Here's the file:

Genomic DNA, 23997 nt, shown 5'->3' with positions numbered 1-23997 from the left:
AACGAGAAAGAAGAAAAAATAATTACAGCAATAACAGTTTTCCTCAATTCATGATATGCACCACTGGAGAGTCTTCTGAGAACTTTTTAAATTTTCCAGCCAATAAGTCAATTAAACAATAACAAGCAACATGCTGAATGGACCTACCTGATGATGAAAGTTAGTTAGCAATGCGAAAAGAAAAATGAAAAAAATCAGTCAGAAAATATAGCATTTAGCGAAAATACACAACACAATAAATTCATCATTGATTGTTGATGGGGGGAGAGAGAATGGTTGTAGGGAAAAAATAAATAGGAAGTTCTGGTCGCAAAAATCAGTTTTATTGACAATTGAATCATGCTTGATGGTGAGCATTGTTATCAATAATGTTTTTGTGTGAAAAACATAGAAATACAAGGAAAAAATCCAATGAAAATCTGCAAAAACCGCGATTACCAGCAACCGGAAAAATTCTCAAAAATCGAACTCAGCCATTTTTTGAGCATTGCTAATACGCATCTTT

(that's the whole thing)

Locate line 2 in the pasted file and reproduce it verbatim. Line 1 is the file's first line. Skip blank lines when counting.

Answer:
AACGAGAAAGAAGAAAAAATAATTACAGCAATAACAGTTTTCCTCAATTCATGATATGCACCACTGGAGAGTCTTCTGAGAACTTTTTAAATTTTCCAGCCAATAAGTCAATTAAACAATAACAAGCAACATGCTGAATGGACCTACCTGATGATGAAAGTTAGTTAGCAATGCGAAAAGAAAAATGAAAAAAATCAGTCAGAAAATATAGCATTTAGCGAAAATACACAACACAATAAATTCATCATTGATTGTTGATGGGGGGAGAGAGAATGGTTGTAGGGAAAAAATAAATAGGAAGTTCTGGTCGCAAAAATCAGTTTTATTGACAATTGAATCATGCTTGATGGTGAGCATTGTTATCAATAATGTTTTTGTGTGAAAAACATAGAAATACAAGGAAAAAATCCAATGAAAATCTGCAAAAACCGCGATTACCAGCAACCGGAAAAATTCTCAAAAATCGAACTCAGCCATTTTTTGAGCATTGCTAATACGCATCTTT